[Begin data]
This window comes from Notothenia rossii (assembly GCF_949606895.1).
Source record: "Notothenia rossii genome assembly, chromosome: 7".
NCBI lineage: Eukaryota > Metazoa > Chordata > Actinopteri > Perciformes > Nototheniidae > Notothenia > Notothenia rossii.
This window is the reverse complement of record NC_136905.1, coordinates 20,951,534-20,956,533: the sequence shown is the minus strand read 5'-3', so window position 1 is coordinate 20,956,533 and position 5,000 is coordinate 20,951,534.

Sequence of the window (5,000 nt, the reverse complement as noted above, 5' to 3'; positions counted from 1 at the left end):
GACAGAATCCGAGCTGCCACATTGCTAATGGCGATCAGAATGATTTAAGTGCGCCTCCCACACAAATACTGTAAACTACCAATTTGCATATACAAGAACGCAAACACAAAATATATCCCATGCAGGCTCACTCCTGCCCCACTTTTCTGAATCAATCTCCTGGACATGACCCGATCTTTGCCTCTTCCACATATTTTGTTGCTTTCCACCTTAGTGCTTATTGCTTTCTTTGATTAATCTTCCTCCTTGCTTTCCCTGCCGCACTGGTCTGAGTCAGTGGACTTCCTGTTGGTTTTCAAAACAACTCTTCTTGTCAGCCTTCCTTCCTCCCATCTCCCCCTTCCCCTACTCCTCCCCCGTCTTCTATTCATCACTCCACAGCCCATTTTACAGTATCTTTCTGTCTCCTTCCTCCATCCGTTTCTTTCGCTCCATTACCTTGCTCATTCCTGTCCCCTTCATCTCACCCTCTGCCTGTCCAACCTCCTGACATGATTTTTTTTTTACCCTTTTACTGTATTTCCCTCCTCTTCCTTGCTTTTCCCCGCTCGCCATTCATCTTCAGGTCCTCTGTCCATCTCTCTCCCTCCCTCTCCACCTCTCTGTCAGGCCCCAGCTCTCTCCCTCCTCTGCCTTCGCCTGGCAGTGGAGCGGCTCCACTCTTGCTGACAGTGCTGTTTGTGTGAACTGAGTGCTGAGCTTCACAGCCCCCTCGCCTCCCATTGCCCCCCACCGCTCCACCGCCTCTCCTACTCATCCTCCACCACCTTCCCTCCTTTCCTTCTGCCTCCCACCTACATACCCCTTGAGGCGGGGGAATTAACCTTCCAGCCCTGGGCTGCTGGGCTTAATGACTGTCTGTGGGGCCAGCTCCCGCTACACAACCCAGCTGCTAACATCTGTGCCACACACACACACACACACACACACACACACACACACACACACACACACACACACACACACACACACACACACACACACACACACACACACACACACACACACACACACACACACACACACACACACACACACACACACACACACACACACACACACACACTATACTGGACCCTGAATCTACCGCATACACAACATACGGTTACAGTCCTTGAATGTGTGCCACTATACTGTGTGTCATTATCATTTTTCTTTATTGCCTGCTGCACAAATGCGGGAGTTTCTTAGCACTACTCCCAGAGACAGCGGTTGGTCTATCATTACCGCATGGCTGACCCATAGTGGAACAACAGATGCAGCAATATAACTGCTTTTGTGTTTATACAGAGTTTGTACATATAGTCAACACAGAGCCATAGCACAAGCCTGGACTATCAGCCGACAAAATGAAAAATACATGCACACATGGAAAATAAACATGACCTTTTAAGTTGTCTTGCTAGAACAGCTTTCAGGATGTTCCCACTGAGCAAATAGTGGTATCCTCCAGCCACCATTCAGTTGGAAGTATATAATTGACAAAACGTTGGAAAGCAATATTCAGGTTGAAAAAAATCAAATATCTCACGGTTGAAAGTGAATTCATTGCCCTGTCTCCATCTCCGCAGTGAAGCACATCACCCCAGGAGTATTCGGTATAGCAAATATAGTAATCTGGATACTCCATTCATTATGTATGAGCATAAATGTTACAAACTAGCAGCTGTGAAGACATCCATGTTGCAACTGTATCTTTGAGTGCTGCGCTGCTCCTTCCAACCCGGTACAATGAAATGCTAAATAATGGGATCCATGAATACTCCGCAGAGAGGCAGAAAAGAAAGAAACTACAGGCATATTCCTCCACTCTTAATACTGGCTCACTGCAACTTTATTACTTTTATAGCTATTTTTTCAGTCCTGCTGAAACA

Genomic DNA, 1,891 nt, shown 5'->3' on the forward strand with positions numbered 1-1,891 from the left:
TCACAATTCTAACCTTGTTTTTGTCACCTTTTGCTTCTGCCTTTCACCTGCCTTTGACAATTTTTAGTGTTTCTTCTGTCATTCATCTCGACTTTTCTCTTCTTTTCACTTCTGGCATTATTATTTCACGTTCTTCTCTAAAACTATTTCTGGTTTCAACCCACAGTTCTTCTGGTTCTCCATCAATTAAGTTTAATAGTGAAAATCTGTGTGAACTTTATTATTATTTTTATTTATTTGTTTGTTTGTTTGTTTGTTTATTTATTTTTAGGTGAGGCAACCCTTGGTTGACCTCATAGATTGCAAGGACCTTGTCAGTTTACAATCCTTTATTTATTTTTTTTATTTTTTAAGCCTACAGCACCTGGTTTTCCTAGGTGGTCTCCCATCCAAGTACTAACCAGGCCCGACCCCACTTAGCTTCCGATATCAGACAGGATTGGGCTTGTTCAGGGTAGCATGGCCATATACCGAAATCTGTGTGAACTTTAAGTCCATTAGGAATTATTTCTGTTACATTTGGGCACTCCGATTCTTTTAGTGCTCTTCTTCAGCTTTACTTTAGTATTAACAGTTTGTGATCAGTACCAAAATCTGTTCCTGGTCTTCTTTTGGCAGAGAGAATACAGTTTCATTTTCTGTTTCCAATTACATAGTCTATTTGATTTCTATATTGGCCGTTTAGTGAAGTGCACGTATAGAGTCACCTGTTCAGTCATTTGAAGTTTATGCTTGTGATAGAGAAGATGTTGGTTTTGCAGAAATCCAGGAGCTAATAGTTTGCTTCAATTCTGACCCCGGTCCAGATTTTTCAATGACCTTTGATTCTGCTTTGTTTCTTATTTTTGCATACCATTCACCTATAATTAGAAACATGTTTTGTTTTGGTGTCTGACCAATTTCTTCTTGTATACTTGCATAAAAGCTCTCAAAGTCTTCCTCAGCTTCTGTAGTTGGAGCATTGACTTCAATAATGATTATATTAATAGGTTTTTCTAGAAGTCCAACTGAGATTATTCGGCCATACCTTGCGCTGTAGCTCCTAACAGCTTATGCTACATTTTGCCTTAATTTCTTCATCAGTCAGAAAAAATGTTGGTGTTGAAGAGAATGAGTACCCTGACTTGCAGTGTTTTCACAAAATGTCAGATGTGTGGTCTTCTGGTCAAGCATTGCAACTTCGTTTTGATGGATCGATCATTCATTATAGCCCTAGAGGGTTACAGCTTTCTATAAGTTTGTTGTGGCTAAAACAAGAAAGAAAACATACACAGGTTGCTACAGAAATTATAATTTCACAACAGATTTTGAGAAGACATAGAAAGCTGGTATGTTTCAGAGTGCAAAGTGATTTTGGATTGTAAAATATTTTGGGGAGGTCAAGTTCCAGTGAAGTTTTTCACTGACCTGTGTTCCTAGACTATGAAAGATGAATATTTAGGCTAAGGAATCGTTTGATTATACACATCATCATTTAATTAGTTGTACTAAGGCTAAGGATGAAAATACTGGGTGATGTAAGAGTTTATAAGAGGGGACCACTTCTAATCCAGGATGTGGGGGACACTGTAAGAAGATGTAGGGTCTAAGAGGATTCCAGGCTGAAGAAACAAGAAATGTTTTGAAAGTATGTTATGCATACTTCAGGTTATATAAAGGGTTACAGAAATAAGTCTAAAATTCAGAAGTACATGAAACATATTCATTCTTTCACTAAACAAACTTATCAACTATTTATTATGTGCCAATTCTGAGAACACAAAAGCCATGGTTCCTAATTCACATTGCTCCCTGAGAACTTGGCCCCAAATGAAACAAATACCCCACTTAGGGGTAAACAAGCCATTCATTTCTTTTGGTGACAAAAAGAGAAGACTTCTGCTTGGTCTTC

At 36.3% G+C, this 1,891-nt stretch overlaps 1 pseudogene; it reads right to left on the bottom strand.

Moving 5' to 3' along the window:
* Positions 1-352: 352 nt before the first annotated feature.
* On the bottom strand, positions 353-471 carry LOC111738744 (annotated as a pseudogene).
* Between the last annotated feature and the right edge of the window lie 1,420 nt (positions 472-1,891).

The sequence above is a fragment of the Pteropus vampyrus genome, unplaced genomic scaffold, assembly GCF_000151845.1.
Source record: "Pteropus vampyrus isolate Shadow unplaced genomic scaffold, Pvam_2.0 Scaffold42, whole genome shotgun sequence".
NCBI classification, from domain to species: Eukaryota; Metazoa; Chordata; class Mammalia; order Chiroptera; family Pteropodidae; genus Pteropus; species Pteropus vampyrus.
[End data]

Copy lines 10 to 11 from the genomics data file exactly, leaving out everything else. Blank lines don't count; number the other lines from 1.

Moving 5' to 3' along the window:
* Positions 1-352: 352 nt before the first annotated feature.